Borrowed Dust: The Envy of the Body

Chapter 3 of Borrowed Glories: Envy, Inequality, and the Glory of God.

For the complete chapter outline and other excerpts, CLICK HERE.


The chapter in full:

Borrowed Dust: The Envy of the Body

When Buttercup was fifteen, Adela Terrell, of Sussex on the Thames, was easily the most beautiful creature. Adela was twenty, and so far did she outdistance the world that it seemed certain she would be the most beautiful for many, many years. But then one day, one of her suitors (she had 104 of them) exclaimed that without question Adela must be the most ideal item yet spawned. Adela, flattered, began to ponder on the truth of the statement. That night, alone in her room, she examined herself pore by pore in her mirror. (This was after mirrors.) It took her until close to dawn to finish her inspection, but by that time it was clear to her that the young man had been quite correct in his assessment: she was, through no real faults of her own, perfect.

-The Princess Bride, William Goldman


No one fights like Gaston

Douses lights like Gaston

In a wrestling match nobody bites like Gaston!

For there’s no one as burly and brawny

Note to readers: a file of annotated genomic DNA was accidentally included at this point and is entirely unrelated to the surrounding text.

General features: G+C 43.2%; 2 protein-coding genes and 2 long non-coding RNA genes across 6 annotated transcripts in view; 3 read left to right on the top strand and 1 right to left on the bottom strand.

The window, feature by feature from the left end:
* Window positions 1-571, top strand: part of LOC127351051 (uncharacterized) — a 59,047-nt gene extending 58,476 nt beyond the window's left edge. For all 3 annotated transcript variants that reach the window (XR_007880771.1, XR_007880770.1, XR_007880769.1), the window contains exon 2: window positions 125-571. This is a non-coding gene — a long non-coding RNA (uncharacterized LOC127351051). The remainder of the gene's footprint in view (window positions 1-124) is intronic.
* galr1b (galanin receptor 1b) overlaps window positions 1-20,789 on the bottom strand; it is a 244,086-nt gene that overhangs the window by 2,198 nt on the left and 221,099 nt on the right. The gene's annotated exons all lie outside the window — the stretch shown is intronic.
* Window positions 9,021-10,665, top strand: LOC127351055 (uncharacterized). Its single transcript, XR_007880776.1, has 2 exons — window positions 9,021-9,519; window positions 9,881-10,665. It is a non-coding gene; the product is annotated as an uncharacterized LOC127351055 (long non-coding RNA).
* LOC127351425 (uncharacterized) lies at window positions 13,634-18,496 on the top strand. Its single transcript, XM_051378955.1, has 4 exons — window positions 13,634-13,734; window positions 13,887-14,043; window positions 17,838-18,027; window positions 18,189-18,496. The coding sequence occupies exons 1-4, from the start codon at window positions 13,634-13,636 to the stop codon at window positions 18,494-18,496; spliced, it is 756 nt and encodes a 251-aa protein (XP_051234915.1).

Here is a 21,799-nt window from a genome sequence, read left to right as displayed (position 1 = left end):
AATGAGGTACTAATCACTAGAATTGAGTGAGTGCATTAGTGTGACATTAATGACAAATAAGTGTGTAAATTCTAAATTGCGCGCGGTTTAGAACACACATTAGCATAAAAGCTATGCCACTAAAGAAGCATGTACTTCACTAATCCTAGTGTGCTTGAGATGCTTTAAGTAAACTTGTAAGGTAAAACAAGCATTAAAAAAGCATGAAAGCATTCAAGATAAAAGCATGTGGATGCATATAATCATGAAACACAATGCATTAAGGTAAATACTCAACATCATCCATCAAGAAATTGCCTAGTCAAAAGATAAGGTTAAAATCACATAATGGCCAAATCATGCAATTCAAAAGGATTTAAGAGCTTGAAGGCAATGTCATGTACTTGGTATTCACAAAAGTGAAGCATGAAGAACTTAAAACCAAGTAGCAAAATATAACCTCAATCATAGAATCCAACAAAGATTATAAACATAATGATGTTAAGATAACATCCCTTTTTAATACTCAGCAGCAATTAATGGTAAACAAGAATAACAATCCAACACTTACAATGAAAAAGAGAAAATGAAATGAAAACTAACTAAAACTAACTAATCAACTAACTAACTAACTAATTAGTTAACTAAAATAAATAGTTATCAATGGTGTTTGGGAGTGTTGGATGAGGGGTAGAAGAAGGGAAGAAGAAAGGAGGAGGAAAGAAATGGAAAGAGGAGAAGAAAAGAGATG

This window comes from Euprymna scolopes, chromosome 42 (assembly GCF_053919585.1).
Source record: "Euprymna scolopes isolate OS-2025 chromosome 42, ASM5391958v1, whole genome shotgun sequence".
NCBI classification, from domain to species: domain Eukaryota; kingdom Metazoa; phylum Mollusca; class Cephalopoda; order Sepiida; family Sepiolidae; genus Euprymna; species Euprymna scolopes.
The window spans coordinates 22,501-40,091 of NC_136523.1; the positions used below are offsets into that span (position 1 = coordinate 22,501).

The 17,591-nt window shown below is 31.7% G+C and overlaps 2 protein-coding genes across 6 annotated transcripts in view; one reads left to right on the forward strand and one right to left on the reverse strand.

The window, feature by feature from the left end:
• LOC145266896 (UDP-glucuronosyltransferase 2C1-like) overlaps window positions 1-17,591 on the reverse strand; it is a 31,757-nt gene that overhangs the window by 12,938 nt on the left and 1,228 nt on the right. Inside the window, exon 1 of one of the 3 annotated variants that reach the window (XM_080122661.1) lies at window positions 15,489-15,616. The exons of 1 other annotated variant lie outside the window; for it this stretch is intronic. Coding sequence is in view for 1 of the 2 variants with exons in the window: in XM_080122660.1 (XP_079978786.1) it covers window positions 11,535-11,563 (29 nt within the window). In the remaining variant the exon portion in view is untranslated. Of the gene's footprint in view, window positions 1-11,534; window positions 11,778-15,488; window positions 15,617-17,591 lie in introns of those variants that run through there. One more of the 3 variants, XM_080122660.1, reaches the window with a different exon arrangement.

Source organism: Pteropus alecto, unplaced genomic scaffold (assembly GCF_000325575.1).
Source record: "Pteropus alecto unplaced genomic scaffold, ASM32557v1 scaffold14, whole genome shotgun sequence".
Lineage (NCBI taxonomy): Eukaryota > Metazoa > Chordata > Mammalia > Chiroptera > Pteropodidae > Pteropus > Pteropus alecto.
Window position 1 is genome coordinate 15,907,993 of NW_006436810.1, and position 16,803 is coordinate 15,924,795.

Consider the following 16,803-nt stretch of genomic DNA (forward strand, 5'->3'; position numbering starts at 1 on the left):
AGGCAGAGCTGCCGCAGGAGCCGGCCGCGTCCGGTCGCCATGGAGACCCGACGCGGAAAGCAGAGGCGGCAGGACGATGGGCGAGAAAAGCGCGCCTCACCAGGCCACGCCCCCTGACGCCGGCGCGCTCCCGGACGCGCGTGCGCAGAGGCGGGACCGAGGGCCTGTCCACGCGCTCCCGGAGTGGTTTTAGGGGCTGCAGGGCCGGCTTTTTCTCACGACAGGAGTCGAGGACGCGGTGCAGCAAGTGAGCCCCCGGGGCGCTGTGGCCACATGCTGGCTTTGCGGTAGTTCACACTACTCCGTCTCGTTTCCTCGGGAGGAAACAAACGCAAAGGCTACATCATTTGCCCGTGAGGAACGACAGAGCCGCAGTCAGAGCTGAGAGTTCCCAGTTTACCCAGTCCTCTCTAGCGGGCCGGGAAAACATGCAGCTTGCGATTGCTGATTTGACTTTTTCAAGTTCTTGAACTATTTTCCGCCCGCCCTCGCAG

As you see I’ve got biceps to spare

Not a bit of him’s scraggly or scrawny

That’s right!

And every last inch of me’s covered with hair!

-Gaston, Beauty and the Beast


…for while bodily training is of some value, godliness is of value in every way, as it holds promise for the present life and also for the life to come.

-1 Timothy 4:8





The most beautiful girl I ever saw in real life was Evelina Nieminen. She was a foreign exchange student from Finland who showed up in my youth group one day when I was about 13.

She was willowy and small, shaped like a fully adult fairy. Her warm blonde hair looked delicate enough to have been made of feathers, always parted serenely on the side. Her face was shaped like an almond, with eyes that were unnaturally large set under a high forehead. She had eyebrows to sink a thousand ships. Her lips had sort of a Michelle Pfeiffer thing going on—it wasn’t largeness that made them so striking; it was the totally unique shape of them.

She looked like she belonged in a snowdrift, wearing a mink coat with a hood, or in a field of flowers. When one looked at her, they thought of forests and of stage lights, of the house next door and of far off lands. Her voice sounded like next door and far off lands, too. She had an accent, which none of us would have recognized, and a small, throaty, purring tone. She said cute things with it–not dumb, but endearing things. And she never spoke loudly, so that everybody had to stop talking in order to hear her. People stopped talking around her a lot.

How we all wanted to be Evelina! And she knew it. From the first time she walked through the church doors, she seemed to accept with a sort of pleased surprise that all of us were starstruck by her.